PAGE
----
Forswearing electricity, the Weavers buy ordinary electronic devices, remove the electric motors, and run them on the mechanical power from the horses. I describe the Weavers’ horsepower arrangements in such detail not because they are relevant to a discussion of off-the-grid lifestyle as it relates to godliness, but because they show how we could all live in comfort without electricity. Ammon Weaver’s machine-tool company is run entirely on mechanical power, supplemented by compressed air.
When I called him a few months later, he had just taken his largest order ever, and was about to see his annual revenue jump to four million dollars. I heard a similar story, if on a smaller scale, at the lumber business run by Ammon’s son, whom I visited next. Arriving at Timothy Weaver’s, I drove past a phone box on the edge of the property and into a huge yard. In one corner is a hundred-foot wooden tower. This is Timothy’s solar kiln—built to dry his wood very slowly, making it high-quality lumber that is less likely to warp or snap. He had bought a set of plans for twenty dollars (not via the Internet), adapted them, and built a sharply angled ninety-by-sixty-foot roof, which he painted black. On top of the roof he attached some clear plastic sheeting.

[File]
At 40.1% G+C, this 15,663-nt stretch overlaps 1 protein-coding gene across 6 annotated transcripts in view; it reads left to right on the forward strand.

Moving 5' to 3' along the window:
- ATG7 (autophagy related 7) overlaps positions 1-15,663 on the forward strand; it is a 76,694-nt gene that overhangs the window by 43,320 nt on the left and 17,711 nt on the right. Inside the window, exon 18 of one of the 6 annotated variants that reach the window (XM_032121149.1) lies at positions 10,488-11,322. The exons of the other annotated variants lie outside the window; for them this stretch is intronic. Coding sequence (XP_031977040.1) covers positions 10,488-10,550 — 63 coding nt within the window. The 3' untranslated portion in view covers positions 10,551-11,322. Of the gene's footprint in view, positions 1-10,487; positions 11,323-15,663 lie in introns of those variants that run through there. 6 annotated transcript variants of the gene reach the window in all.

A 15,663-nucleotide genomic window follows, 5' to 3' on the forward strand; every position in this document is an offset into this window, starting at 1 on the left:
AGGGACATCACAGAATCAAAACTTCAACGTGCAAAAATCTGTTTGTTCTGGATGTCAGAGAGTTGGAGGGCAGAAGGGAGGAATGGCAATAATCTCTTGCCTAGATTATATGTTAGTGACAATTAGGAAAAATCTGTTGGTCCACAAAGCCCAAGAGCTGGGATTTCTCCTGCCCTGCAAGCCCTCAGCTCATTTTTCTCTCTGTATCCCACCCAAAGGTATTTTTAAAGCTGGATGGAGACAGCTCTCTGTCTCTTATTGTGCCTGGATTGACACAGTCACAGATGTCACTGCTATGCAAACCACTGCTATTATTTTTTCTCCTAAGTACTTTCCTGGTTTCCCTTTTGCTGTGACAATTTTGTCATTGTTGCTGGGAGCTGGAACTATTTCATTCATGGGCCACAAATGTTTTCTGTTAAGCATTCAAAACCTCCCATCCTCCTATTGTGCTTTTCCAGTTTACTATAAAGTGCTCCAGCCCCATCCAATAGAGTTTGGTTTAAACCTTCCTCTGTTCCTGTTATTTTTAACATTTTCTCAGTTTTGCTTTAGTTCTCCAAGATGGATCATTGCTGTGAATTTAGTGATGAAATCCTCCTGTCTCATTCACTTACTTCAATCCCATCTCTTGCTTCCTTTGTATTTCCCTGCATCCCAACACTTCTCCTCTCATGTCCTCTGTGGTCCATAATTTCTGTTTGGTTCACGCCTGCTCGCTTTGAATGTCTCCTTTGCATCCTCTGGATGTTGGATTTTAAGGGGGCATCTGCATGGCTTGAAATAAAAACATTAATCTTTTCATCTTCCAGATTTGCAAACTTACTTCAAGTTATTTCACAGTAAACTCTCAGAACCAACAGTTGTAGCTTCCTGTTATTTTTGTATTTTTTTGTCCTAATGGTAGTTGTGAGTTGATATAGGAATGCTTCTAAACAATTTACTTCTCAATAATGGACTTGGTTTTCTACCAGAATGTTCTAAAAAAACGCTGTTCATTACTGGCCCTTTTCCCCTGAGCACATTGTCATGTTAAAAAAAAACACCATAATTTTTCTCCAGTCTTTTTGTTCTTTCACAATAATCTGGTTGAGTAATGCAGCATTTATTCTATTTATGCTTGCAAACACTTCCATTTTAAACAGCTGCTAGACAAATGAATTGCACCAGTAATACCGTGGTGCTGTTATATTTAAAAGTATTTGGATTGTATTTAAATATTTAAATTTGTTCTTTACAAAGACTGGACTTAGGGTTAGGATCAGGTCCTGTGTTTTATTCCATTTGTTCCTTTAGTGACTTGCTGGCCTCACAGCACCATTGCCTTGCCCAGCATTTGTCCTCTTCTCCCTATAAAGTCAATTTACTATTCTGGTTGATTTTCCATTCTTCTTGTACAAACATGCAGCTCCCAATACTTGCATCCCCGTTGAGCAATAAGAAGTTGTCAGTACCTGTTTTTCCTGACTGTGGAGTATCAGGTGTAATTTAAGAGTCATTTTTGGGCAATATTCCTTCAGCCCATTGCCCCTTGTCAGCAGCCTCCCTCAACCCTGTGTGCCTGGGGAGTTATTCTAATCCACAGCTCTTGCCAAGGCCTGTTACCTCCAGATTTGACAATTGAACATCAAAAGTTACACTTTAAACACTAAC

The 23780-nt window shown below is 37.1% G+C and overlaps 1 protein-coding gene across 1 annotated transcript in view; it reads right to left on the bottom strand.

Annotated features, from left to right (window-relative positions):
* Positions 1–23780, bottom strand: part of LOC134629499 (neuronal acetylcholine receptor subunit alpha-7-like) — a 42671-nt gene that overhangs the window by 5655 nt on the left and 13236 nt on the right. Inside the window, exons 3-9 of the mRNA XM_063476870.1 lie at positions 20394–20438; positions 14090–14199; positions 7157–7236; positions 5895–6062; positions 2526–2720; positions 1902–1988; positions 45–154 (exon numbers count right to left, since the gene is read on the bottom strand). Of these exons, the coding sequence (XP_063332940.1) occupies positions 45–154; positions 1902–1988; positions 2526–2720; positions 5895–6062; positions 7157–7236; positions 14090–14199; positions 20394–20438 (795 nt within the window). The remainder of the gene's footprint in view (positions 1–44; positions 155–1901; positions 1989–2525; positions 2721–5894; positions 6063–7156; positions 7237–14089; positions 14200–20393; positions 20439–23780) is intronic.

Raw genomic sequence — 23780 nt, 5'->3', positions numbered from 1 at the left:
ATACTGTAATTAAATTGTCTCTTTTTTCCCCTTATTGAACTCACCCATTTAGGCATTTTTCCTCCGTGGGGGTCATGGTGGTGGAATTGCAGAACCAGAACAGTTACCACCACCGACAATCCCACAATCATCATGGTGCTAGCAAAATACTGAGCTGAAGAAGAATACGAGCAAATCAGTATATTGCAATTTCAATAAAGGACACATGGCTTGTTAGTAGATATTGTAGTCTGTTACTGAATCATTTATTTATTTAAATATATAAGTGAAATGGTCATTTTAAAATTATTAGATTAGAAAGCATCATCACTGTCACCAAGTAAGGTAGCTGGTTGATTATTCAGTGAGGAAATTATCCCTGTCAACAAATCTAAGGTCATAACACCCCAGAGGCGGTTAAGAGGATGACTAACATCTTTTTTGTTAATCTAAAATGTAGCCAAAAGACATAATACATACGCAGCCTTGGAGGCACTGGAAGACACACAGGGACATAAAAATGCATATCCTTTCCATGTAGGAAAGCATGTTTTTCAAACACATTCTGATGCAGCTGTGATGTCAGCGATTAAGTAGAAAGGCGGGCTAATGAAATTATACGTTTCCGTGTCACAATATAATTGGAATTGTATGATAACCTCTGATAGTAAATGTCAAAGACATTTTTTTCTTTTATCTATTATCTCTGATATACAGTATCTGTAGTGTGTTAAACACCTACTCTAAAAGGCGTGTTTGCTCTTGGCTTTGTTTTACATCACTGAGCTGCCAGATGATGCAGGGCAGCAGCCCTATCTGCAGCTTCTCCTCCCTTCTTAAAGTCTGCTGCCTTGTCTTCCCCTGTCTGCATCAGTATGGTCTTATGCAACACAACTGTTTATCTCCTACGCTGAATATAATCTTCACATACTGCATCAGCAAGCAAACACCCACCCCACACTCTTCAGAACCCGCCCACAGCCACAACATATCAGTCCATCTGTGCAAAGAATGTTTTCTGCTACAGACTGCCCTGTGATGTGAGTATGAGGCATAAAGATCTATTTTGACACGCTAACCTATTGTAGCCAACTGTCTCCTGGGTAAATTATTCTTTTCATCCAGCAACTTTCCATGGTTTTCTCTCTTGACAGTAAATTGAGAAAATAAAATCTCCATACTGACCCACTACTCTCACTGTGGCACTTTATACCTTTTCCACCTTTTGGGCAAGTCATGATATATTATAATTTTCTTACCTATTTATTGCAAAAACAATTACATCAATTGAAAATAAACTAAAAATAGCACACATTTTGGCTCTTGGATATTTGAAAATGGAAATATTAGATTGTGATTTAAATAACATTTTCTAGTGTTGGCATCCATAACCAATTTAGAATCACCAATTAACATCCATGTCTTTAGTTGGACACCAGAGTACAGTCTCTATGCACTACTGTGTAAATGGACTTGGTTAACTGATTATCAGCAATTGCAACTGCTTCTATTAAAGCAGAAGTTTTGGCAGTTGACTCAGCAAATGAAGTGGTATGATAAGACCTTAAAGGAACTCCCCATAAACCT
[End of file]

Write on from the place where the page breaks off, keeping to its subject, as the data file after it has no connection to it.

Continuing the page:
The roof has air ducts in it, so air is trapped between the black roof and the sheeting and heated by the sun. It then passes through and around the building into one of four kilns of different temperatures, where the wood is dried slowly and naturally. Timothy has some big customers for this wood, especially the hickory, which commands a higher price because it is dried more slowly than wood from normal commercial operations. And the time spent drying the wood costs Timothy next to nothing. It simply sits in the kiln, being heated by the sun and the movement of the air—no energy required.